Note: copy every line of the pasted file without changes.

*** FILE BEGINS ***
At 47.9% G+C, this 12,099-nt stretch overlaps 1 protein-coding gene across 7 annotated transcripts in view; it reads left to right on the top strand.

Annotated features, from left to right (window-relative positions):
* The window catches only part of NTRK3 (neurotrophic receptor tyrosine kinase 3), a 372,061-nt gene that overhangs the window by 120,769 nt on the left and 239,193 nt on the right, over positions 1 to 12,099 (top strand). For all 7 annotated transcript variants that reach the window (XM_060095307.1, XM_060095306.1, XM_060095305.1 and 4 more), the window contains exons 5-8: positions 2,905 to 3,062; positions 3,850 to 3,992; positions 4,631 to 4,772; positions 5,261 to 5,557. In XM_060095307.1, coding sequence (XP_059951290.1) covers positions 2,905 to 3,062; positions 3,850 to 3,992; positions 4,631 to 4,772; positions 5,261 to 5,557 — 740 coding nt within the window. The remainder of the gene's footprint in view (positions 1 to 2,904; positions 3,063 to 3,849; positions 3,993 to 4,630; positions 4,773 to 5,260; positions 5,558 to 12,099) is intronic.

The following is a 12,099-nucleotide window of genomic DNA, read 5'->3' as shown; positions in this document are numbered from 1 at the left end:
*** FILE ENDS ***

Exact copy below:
At 47.9% G+C, this 12,099-nt stretch overlaps 1 protein-coding gene across 7 annotated transcripts in view; it reads left to right on the top strand.

Annotated features, from left to right (window-relative positions):
* The window catches only part of NTRK3 (neurotrophic receptor tyrosine kinase 3), a 372,061-nt gene that overhangs the window by 120,769 nt on the left and 239,193 nt on the right, over positions 1 to 12,099 (top strand). For all 7 annotated transcript variants that reach the window (XM_060095307.1, XM_060095306.1, XM_060095305.1 and 4 more), the window contains exons 5-8: positions 2,905 to 3,062; positions 3,850 to 3,992; positions 4,631 to 4,772; positions 5,261 to 5,557. In XM_060095307.1, coding sequence (XP_059951290.1) covers positions 2,905 to 3,062; positions 3,850 to 3,992; positions 4,631 to 4,772; positions 5,261 to 5,557 — 740 coding nt within the window. The remainder of the gene's footprint in view (positions 1 to 2,904; positions 3,063 to 3,849; positions 3,993 to 4,630; positions 4,773 to 5,260; positions 5,558 to 12,099) is intronic.

The following is a 12,099-nucleotide window of genomic DNA, read 5'->3' as shown; positions in this document are numbered from 1 at the left end: